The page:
Emmaus, PA | Food & Water Watch
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I support Food & Water Watch simply because I have a family and want them to be healthy, happy and do not want anyone to take advantage of them.

Cassandra Nguyen
November 4th, 2009

Emmaus, PA

Emmaus residents did not waste any time halting water privatization. In fact, their battle began before any private water corporations could move in and establish a foothold for expansion in this Lehigh Valley community.

Council members began discussing privatization efforts without public knowledge in 2005. Treating the issue as a real-estate matter, the council was allowed to meet without public oversight. Local resident Paul Marin, a former New York investment banker, decided to do something to stop it. When council members did not seem to agree, he got together with other local citizens and organized EFLOW, or Emmaus Friends of Locally Owned Water. Said Marin: “Ok, I came to you first, I’m going to wage a war on this.”

EFLOW hired two attorneys and ran a full-page ad in the local paper announcing what the council was doing. The goal was to put pressure on the council to hold a public hearing on the issue, and it worked.

The public hearing was held on a rainy night in August. The expected turnout for the event was around 20. When more than 300 people showed up in support of local control, the meeting had to be moved to the community park. Over the next four hours, 52 people spoke out against privatization. When Marin spoke, he said, “See this rain? It’s called drainage. They’ll own that, too.”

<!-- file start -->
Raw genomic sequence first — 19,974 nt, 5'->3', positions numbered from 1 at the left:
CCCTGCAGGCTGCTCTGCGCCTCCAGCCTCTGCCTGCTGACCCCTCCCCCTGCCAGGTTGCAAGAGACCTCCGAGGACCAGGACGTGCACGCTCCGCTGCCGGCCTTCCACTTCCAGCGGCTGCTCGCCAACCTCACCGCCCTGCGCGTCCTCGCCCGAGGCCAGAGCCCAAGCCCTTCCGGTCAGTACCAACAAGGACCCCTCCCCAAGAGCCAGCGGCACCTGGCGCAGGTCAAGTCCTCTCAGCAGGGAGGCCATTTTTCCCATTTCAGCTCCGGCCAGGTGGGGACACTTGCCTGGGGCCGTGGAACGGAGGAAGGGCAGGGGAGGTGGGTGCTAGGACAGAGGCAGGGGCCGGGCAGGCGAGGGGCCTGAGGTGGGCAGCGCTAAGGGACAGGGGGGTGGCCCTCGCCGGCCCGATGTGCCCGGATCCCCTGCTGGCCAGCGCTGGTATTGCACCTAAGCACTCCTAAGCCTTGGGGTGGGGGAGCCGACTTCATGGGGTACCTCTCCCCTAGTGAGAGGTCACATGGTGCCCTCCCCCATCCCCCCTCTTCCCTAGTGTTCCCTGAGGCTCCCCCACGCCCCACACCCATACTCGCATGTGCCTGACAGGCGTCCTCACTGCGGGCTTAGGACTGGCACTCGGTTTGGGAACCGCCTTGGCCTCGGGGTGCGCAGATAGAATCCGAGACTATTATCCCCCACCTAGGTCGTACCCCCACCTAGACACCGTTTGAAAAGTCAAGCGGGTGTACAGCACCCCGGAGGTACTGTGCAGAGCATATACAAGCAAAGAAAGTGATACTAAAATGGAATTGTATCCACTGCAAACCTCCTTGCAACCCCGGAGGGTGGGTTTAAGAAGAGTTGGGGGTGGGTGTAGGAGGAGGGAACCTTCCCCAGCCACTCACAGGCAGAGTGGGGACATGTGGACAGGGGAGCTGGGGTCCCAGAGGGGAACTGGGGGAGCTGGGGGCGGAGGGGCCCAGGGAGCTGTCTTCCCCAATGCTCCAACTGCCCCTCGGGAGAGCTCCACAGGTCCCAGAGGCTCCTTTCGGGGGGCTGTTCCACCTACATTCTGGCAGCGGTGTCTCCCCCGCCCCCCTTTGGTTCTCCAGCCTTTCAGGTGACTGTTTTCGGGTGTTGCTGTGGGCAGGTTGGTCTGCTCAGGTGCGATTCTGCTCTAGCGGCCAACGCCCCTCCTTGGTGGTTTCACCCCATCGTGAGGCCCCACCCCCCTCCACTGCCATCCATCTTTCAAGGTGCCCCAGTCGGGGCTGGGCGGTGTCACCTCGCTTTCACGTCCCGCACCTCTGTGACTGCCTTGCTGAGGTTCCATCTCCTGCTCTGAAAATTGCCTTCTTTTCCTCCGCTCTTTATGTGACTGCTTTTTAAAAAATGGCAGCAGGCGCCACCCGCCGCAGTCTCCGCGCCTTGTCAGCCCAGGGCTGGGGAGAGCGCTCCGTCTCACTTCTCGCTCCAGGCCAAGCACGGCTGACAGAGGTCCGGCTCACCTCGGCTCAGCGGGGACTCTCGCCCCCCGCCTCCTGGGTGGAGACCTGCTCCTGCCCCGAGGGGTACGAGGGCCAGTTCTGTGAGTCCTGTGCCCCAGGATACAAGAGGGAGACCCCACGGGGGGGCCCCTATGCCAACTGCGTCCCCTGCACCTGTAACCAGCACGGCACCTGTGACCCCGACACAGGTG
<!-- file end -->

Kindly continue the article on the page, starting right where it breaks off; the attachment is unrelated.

After the meeting, EFLOW ordered 500 yard signs. The signs, displayed all around the community, said: “Stop Corporate Water Grab. Save Our Water for Future Generations.”

Over the next two weeks, editorials ran in the local paper. Different municipalities rallied behind the effort to retain local control. In the end, citizens of Emmaus managed to change the minds of three council members who previously supported water privatization and defeat the proposed privatization through unprecedented community action.

 

Learn More

Faulty Pipes: Why Public Funding — Not Privatization — Is the Answer for U.S. Water Systems(report; September 2008)

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